Michelangelo's grocery list. Image via Casa Buonarroti.

Michelangelo’s grocery list. (image via Casa Buonarroti)

The great Italian Renaissance artist Michelangelo ate fish and bread like most everybody else. In his 16th century handwritten list of 15 grocery items with accompanying illustrations, the artist requested fish, bread, two fennel soups, a herring (un aringa), four anchovies, tortelli, and wine (“un bocal di vino”), among other items. He sketched the food items not just for the fun of it, but rather because his servant was illiterateThis grocery list is archived at the Florence museum Casa Buonarroti, where one can find more of the artist’s handwritten notes, and works of art such as “Madonna of the Stairs (1490). 

Shot at an odd angle, this photograph of Michelangelo's David makes it appear as if he's going to eat whatever is in his left hand. (image via David McSpadden's Flickrstream)

Shot at an odd angle, this photograph of Michelangelo’s David makes it appear as if he’s going to eat whatever is in his left hand. (image via David McSpadden’s Flickrstream)

This same grocery list appeared in an exhibition at the Seattle Art Museum a few years ago, alongside 11 other drawings, also from the Casa Buonarroti. Yet this grocery list, along with any sketches of masterworks of art rather than the works themselves, is the opposite of what Michelangelo would have wanted the public to see.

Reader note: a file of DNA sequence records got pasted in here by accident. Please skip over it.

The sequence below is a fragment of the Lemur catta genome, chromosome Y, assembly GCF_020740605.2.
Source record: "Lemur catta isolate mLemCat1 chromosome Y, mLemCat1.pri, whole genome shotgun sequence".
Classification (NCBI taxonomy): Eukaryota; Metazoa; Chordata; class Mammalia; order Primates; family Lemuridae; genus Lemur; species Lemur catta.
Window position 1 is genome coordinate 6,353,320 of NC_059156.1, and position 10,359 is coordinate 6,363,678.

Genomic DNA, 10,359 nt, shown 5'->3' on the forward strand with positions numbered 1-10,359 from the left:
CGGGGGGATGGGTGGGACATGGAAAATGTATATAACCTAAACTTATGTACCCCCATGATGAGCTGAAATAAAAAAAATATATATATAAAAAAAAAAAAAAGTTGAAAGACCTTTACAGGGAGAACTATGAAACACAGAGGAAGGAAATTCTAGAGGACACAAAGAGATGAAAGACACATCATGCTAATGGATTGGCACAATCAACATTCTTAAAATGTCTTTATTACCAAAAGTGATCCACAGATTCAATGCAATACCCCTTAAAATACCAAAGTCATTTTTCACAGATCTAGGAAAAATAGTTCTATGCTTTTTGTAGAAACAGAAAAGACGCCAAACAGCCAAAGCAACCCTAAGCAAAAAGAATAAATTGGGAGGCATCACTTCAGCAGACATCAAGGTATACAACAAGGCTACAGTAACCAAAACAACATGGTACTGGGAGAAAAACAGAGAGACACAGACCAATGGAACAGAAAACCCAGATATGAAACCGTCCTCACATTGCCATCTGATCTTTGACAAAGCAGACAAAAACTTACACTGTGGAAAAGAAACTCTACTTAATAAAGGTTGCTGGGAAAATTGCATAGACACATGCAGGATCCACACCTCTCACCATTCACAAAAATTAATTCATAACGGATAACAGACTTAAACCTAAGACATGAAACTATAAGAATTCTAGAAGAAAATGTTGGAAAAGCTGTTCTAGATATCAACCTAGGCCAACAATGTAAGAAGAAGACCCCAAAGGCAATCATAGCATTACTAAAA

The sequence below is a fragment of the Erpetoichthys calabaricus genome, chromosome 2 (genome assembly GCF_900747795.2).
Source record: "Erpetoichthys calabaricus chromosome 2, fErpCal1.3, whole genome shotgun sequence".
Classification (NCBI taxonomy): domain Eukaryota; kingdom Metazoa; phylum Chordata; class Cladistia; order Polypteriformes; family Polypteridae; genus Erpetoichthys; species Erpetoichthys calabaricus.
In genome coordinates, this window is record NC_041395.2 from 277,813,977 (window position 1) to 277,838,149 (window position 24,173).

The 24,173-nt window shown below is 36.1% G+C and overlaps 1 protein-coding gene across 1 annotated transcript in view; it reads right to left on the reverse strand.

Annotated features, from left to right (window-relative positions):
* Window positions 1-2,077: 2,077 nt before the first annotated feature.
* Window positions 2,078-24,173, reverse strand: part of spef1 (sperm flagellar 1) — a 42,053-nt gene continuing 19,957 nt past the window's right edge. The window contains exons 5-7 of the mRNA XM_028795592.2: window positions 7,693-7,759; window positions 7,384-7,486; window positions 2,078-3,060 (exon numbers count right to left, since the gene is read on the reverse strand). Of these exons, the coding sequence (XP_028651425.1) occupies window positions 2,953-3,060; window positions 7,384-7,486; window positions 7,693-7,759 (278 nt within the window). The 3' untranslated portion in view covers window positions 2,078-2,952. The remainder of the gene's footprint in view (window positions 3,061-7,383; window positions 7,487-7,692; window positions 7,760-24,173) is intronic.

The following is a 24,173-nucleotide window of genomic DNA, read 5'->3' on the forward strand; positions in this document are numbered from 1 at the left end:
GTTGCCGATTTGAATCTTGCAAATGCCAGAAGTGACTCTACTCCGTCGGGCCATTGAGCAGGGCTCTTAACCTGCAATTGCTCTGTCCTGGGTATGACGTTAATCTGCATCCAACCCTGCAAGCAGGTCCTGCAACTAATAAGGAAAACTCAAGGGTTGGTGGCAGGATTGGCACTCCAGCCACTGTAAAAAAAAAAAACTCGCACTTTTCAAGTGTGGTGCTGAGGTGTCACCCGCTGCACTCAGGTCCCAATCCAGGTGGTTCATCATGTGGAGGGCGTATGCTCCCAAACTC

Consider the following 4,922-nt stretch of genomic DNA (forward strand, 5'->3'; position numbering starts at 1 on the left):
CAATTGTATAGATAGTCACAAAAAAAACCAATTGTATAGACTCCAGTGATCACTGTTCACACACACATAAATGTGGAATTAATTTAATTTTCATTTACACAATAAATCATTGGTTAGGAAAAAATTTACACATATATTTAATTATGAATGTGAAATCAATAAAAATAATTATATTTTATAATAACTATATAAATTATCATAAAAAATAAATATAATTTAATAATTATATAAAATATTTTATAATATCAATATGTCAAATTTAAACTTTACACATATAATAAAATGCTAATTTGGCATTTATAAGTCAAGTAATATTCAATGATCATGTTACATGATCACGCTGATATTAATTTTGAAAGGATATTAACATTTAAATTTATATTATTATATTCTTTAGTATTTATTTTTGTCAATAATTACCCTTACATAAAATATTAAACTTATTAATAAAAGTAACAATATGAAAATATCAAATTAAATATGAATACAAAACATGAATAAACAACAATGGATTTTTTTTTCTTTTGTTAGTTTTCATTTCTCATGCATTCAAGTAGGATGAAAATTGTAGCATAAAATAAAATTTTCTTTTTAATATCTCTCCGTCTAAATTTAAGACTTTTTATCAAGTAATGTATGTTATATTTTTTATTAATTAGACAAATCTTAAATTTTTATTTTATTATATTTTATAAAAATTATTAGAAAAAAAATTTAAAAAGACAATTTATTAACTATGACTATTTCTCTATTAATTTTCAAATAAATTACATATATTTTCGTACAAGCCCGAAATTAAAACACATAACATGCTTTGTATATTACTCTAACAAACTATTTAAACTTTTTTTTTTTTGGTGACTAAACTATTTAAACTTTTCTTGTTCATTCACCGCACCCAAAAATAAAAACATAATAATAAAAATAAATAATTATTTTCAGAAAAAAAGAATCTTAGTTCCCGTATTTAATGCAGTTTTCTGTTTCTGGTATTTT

The sketches on display in Seattle showed the artist’s creative process behind the Sistine Chapel ceiling (1508–1512) and the Last Judgment fresco (1536–1541). The Seattle Times’ Gayle Clemans writes:

None of the drawings was meant to be seen by the public. Art historian [Gary] Radke states that Michelangelo didn’t want anyone to see anything less than the perfected, finished works, and that the artist was a shrewd businessman who cultivated his an image as an inspired genius.

Considered in a contemporary art museum context, one might expect to see this list reproduced as an excellent souvenir sticker or fridge magnet on sale at the museum’s gift store. Yet despite Michelangelo’s best intentions to keep his non-masterpieces private, this grocery list comes across as inspired if only because it reminds us that even famous artists need to eat. 

Alicia Eler is a cultural critic and arts reporter. She is the author of the book The Selfie Generation (Skyhorse Publishing), which has been reviewed in the New York Times, WIRED...